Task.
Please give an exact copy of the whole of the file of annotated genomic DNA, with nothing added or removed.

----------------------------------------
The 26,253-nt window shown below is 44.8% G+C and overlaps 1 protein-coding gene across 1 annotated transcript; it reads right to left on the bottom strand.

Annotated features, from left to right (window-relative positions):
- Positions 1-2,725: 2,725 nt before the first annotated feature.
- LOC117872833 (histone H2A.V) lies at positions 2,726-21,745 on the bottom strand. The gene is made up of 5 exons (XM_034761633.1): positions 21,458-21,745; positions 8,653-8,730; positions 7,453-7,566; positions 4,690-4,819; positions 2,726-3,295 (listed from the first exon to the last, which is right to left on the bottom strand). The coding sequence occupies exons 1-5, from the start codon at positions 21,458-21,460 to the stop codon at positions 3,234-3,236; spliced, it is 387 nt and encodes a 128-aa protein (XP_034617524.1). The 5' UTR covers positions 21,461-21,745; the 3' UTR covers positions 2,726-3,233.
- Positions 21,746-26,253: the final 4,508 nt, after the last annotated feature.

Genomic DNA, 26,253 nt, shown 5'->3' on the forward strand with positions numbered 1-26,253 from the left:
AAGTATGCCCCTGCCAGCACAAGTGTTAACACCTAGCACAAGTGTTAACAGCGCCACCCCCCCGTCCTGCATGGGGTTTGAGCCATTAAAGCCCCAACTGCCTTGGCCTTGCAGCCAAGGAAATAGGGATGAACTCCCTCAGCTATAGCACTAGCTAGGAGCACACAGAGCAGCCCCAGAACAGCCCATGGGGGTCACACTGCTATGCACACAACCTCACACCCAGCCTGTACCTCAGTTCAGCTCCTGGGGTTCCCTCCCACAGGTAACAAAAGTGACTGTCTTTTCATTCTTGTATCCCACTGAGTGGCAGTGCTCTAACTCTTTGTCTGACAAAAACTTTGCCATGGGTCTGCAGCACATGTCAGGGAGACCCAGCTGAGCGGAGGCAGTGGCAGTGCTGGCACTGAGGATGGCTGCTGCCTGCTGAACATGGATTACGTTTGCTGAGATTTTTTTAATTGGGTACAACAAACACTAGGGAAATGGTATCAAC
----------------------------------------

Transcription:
The 26,253-nt window shown below is 44.8% G+C and overlaps 1 protein-coding gene across 1 annotated transcript; it reads right to left on the bottom strand.

Annotated features, from left to right (window-relative positions):
- Positions 1-2,725: 2,725 nt before the first annotated feature.
- LOC117872833 (histone H2A.V) lies at positions 2,726-21,745 on the bottom strand. The gene is made up of 5 exons (XM_034761633.1): positions 21,458-21,745; positions 8,653-8,730; positions 7,453-7,566; positions 4,690-4,819; positions 2,726-3,295 (listed from the first exon to the last, which is right to left on the bottom strand). The coding sequence occupies exons 1-5, from the start codon at positions 21,458-21,460 to the stop codon at positions 3,234-3,236; spliced, it is 387 nt and encodes a 128-aa protein (XP_034617524.1). The 5' UTR covers positions 21,461-21,745; the 3' UTR covers positions 2,726-3,233.
- Positions 21,746-26,253: the final 4,508 nt, after the last annotated feature.

Genomic DNA, 26,253 nt, shown 5'->3' on the forward strand with positions numbered 1-26,253 from the left:
AAGTATGCCCCTGCCAGCACAAGTGTTAACACCTAGCACAAGTGTTAACAGCGCCACCCCCCCGTCCTGCATGGGGTTTGAGCCATTAAAGCCCCAACTGCCTTGGCCTTGCAGCCAAGGAAATAGGGATGAACTCCCTCAGCTATAGCACTAGCTAGGAGCACACAGAGCAGCCCCAGAACAGCCCATGGGGGTCACACTGCTATGCACACAACCTCACACCCAGCCTGTACCTCAGTTCAGCTCCTGGGGTTCCCTCCCACAGGTAACAAAAGTGACTGTCTTTTCATTCTTGTATCCCACTGAGTGGCAGTGCTCTAACTCTTTGTCTGACAAAAACTTTGCCATGGGTCTGCAGCACATGTCAGGGAGACCCAGCTGAGCGGAGGCAGTGGCAGTGCTGGCACTGAGGATGGCTGCTGCCTGCTGAACATGGATTACGTTTGCTGAGATTTTTTTAATTGGGTACAACAAACACTAGGGAAATGGTATCAAC